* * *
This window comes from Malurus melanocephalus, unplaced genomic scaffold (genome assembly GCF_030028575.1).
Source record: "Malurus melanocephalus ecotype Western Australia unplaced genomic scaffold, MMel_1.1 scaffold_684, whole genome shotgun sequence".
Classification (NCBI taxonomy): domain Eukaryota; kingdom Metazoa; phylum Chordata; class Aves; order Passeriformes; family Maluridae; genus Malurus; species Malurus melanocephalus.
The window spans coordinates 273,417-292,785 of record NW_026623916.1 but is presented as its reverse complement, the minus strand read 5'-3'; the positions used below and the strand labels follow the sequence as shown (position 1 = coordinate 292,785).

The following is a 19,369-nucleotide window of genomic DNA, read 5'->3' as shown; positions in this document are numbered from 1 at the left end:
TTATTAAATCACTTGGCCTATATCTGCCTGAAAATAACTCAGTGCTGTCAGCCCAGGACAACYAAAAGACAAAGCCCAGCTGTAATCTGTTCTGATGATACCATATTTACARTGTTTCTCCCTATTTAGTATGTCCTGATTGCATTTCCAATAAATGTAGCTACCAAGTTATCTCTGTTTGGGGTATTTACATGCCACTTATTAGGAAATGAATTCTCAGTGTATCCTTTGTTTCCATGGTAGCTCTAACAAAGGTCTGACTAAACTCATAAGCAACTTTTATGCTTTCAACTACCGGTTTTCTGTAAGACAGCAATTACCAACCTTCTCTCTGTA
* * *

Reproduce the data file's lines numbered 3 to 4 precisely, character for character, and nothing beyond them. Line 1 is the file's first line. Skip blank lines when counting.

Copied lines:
Classification (NCBI taxonomy): domain Eukaryota; kingdom Metazoa; phylum Chordata; class Aves; order Passeriformes; family Maluridae; genus Malurus; species Malurus melanocephalus.
The window spans coordinates 273,417-292,785 of record NW_026623916.1 but is presented as its reverse complement, the minus strand read 5'-3'; the positions used below and the strand labels follow the sequence as shown (position 1 = coordinate 292,785).